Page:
Afropunk Started With a Documentary. Ten Years, Two Websites, and Eight Festivals Later…


It’s only Monday, but shit has already hit the fan at Afropunk HQ. A second wave of performers was supposed to be announced on the festival’s website on Wednesday, but this morning one miscommunication led to another, and now they’ve accidentally been posted two days early. Twin Shadow is one of the second-batch artists; his management saw the post, and are now sending very unhappy texts to Afropunk showrunner Matthew Morgan.

“‘Why is Twin Shadow’s name showing up on your website?'” Morgan, 44, reads aloud from his phone when a young staffer sticks her head in. He’s wearing several days’ scruff and a pair of oversize glasses that glow in the dim light of a desk lamp and computer screen. She explains that she thought Morgan had wanted the lineup updated today. He didn’t. Ten minutes later, his eyes drop to his phone and he pauses mid-interview to sigh heavily: Twin Shadow is out.

This Matthew Morgan is markedly more subdued than the charismatic charmer who jokingly offered me a bite of a mostly melted Twix bar a week ago, when I met him in his cool cave at the back of his organization’s offices on Atlantic Avenue in Fort Greene. He is now understandably tense: His and partner Jocelyn Cooper’s eighth festival goes up on August 24—in 19 days. Considering the exponential growth it’s seen in the decade since the release of Afro-Punk, the documentary that inspired the movement, missteps are more consequential than ever.

“Twin Shadow’s management was concerned about flooding the local market, since he just played Governors Ball,” he explains. Sheets of white poster paper line the wall behind his desk, elaborate brackets in marker sprawling all over them. Names are circled and crossed out, and arrows pinball them around the two-day schedule. Ziggy, a staffer’s Boston terrier, darts in and out of the office, occasionally planting front paws in laps. “I tried to explain to him that Afropunk isn’t the same market, at all . . . but you know how it goes.”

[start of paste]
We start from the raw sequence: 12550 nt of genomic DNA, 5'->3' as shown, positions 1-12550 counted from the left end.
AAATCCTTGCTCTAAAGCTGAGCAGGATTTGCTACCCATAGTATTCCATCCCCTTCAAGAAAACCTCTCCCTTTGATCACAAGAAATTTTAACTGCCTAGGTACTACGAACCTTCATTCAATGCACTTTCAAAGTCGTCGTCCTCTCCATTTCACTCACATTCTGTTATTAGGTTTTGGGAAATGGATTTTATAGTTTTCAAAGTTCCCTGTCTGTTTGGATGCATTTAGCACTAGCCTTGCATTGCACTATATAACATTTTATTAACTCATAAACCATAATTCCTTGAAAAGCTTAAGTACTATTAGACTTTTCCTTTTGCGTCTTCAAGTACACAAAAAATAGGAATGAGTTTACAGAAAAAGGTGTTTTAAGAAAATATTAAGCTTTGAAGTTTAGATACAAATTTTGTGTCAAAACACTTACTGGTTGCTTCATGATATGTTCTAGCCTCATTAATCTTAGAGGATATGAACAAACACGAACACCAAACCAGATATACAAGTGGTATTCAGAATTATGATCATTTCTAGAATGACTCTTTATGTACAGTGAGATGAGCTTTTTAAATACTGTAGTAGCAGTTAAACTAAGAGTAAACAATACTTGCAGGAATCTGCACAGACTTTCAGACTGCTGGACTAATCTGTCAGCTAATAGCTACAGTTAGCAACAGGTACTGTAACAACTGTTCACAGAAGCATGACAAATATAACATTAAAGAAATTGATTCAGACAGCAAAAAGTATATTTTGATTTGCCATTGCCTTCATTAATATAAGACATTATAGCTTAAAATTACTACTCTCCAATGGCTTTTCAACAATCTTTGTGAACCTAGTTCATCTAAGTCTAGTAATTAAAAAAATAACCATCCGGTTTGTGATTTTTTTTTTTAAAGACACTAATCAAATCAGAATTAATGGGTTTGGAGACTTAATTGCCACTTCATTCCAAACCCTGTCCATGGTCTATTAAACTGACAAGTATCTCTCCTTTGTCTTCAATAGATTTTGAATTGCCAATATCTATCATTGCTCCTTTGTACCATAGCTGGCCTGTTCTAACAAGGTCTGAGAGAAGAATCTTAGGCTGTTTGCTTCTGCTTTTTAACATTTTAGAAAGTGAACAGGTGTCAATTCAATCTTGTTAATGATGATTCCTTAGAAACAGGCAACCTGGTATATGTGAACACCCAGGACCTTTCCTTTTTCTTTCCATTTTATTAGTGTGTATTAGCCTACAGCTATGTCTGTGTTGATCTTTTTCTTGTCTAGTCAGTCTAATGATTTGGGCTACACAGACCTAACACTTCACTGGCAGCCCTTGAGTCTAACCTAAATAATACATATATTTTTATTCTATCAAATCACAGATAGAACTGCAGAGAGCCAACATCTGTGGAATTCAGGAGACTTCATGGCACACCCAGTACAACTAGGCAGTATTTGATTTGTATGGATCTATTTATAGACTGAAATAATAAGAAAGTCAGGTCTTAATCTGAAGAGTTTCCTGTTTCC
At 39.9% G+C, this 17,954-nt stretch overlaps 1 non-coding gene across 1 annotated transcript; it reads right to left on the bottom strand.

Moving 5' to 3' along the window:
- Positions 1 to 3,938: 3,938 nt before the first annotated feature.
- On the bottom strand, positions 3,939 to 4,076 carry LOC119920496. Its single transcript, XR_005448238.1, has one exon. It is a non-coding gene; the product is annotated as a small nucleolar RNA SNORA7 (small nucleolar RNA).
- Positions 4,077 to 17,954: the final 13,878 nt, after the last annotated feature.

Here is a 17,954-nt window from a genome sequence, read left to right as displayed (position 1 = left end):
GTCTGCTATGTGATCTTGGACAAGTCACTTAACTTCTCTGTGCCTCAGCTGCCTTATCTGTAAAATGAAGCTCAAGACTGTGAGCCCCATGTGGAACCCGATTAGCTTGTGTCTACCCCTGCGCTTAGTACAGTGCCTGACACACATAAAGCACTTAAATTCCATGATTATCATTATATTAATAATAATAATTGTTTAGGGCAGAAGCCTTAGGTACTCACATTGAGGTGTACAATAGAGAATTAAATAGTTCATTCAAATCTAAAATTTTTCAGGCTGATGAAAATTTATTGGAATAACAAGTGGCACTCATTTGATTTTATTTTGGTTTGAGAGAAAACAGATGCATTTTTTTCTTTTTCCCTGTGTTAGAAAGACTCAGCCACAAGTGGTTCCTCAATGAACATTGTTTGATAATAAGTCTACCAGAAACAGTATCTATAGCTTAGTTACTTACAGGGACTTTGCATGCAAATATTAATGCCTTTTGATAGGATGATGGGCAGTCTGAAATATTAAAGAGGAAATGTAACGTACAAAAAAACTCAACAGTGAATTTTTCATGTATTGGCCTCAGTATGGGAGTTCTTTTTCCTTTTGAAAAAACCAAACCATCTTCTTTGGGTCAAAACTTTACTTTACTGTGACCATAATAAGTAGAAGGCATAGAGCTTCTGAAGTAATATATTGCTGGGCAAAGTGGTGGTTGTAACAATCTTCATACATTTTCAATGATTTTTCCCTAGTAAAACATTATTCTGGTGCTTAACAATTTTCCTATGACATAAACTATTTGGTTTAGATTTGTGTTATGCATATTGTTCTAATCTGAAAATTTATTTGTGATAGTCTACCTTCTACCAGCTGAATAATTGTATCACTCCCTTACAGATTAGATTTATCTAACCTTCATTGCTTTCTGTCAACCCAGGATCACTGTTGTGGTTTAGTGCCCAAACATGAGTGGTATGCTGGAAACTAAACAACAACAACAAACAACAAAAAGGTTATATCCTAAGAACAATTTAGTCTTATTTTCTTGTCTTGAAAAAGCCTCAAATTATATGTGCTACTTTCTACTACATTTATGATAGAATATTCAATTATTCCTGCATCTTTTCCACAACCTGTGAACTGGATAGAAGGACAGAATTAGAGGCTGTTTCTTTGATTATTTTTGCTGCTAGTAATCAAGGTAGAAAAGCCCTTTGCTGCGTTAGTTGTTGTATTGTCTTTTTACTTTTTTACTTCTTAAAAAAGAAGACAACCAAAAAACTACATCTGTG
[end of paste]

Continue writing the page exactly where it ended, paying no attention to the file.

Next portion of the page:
Many know how it goes. The Twin Shadow scenario could have taken place in the offices of any festival in America; what’s important is that it is happening here. While Afropunk deals with the same lineup struggles as other festivals, those struggles are compounded by the fact that it’s a festival celebrating black alternative culture; not only is that a vast and complex topic, but many rising black alternative artists shy away from aligning their music with the race conversation (it’s already tough enough to get signed). For another, Morgan and Cooper—a veteran A&R queenpin who signed Nelly and Cash Money Records in the early ’00s and now runs Afropunk’s sponsorship operations—are also dealing with potential brand sponsors who hesitate or downright refuse to partner with an explicitly racialized festival, often because they view it as an “urban” (read: black, poor, profitless) demographic.

While those factors might have slowed the organization’s rise, its managers are doing well, all things considered. Since James Spooner’s 2003 documentary (the festival itself began in 2005, and its 2011 installment was canceled last-minute due to the city’s preparation for Hurricane Irene), Afropunk has grown from a DIY passion project into a full-fledged, brand-sponsored, free festival, complete with a massive skate/BMX park, local vendor marketplace, and, of course, a musical bill with artists ranging in style from the high-brow electrofunk of Janelle Monáe, to the best punk band that ever lived, Bad Brains, to the revolutionary poetry-rap of Saul Williams, to the raging middle-school metal of Unlocking the Truth. (This year’s cornucopia features Chuck D, Danny Brown, Living Colour, Jean Grae, the Coup, Big Freedia, and Le1f.) Brooklyn’s 88th Precinct places the festival’s attendance last year at 60,000—Morgan and Cooper suspect that number was generous; they tally 40,000—and confirm that, in the three years it’s been held at Fort Greene’s Commodore Barry Park, the festival has been incident-free (playing nice with the cops: unpunk or extra punk?).

Still, the punks who have historically been Afropunk’s core supporters, largely because they actively need its community, have a hard time finding much in common with festival organizers’ expanded approach, especially since the 2008 departure of documentarian and de facto festival godfather Spooner.